Domestic funding market conditions have recovered significantly since the onset of the COVID-19 pandemic. As a result, calls on the Structured Finance Support Fund (SFSF) to maintain capital flow to the small and medium enterprise (SME) lending sector have fully abated.

The AOFM has substantially achieved a winding down of this program and focus has returned to furthering market development objectives through the longer-term Australian Business Securitisation Fund (ABSF) program.

Organisational performance against the Corporate Plan will be monitored using key performance indicators as per past practice.

Rob Nicholl

Chief Executive Officer

Australian Office of Financial Management

 

Please click below for the PDF version of Corporate Plan 2022 - 23

 

CORPORATE PLAN 2022-23

Empowering people through opportunity, collaboration and support to achieve outstanding results.

Our vision

Excellence in sovereign financial management.

Our mission

To meet the Australian Government's debt financing needs and, as directed, domestic lending market policy objectives.

Our purposes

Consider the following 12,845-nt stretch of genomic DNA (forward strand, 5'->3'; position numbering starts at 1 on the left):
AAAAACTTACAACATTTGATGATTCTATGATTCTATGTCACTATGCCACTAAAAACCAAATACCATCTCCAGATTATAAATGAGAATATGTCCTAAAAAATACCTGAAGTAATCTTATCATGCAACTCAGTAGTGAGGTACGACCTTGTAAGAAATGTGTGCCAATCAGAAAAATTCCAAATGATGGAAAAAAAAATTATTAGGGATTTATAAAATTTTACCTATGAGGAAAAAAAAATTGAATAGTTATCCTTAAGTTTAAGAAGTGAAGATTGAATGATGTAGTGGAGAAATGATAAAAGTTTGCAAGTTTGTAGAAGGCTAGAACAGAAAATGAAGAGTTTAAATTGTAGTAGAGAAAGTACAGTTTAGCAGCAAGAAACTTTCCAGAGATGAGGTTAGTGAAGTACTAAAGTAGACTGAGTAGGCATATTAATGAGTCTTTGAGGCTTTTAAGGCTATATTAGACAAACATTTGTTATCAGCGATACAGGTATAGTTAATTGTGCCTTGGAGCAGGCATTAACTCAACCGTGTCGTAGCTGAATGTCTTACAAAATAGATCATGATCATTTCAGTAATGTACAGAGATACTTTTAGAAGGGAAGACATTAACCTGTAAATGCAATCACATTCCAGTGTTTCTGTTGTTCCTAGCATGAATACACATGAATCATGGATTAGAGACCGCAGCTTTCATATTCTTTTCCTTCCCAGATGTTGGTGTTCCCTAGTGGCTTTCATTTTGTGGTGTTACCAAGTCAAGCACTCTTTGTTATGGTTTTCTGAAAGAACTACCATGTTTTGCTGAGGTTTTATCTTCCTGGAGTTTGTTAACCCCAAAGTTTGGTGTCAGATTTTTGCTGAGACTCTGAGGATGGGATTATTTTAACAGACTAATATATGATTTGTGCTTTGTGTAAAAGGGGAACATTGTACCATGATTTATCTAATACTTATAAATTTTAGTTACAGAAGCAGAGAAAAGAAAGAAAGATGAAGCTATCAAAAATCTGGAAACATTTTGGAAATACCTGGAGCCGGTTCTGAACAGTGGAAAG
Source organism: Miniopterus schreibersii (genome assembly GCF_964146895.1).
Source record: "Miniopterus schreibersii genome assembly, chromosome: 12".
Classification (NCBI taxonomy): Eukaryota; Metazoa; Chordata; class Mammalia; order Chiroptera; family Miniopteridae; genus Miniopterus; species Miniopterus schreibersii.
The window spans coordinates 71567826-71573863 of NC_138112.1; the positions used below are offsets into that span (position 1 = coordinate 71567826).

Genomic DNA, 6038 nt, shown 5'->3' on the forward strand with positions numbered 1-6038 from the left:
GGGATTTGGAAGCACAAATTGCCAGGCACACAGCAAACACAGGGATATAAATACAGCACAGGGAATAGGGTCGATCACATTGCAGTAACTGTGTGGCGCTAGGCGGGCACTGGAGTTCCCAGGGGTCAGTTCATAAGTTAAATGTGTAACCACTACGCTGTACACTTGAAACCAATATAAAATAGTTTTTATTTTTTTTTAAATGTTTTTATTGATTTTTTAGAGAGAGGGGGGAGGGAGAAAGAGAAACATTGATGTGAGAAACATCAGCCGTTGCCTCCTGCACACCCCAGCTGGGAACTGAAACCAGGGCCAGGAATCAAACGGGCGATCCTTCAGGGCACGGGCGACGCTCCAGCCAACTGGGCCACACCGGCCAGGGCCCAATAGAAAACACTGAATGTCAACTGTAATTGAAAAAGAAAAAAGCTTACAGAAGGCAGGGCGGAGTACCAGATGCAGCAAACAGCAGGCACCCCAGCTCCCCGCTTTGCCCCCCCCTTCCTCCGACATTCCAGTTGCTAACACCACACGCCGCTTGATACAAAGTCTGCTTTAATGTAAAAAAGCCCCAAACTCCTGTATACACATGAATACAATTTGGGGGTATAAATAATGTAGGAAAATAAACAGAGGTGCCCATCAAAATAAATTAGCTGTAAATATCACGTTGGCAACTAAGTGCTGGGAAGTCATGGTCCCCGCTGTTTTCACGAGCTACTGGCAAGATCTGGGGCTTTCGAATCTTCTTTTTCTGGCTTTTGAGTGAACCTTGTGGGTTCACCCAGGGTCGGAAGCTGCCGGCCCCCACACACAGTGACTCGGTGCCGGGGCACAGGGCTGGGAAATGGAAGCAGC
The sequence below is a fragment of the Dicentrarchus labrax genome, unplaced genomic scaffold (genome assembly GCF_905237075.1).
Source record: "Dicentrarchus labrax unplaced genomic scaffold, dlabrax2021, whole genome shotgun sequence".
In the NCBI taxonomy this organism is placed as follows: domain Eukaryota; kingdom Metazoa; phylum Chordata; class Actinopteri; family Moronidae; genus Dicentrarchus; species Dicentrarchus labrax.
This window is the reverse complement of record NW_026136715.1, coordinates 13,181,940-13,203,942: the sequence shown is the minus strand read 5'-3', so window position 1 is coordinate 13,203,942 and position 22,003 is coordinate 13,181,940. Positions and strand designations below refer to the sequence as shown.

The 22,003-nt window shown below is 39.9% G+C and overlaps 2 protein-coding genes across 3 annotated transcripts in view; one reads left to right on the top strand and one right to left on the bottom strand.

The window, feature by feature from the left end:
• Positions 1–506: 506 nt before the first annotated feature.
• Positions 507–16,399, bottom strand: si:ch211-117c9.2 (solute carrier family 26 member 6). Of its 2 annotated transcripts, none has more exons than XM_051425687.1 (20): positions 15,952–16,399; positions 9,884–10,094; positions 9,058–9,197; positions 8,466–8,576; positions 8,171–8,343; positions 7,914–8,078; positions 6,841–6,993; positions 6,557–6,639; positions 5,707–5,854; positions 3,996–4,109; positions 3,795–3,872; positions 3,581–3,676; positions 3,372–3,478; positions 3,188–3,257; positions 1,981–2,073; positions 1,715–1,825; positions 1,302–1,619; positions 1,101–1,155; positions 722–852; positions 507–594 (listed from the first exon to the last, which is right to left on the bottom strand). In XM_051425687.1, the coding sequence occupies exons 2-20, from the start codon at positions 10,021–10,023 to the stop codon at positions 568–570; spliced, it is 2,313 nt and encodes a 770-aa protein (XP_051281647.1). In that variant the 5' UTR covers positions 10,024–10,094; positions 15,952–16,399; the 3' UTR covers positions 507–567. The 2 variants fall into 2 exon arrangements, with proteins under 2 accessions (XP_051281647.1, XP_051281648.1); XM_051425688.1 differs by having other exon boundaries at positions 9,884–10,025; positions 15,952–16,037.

• Meet the government's annual financing task while managing the trade-offs between costs and risks.
  • Ensure the government can always meet its cash outlay requirements.
  • Conduct market facing activities in a manner that supports a well-functioning Australian Government Securities (AGS) market.
  • Meet the priorities of the Australian Business Securitisation Fund (ABSF) and Structured Finance Support Fund (SFSF).

KEY ACTIVITIES

The AOFM will achieve its purposes by delivering 11 key activities over the four-year period.

Table 1: Key AOFM activities and strategies

KEY ACTIVITIES AND STRATEGIES

2022-23 to
2025-26

ESTABLISH A DEBT MANAGEMENT STRATEGY

  • consistent with a prudent sovereign debt management approach
  • that anticipates the broad market outlook and attendant risks
  • to meet the Budget financing task
  • to meet projected debt portfolio requirements (such as the need for new maturities)
  • to effectively balance borrowing cost and portfolio risks

EXECUTE THE DEBT ISSUANCE PROGRAM

  • consistent with the annual debt management strategy
  • through weekly issuance decisions that take prevailing conditions into account
  • through issuance choices to support the market and reduce the risk of failed transactions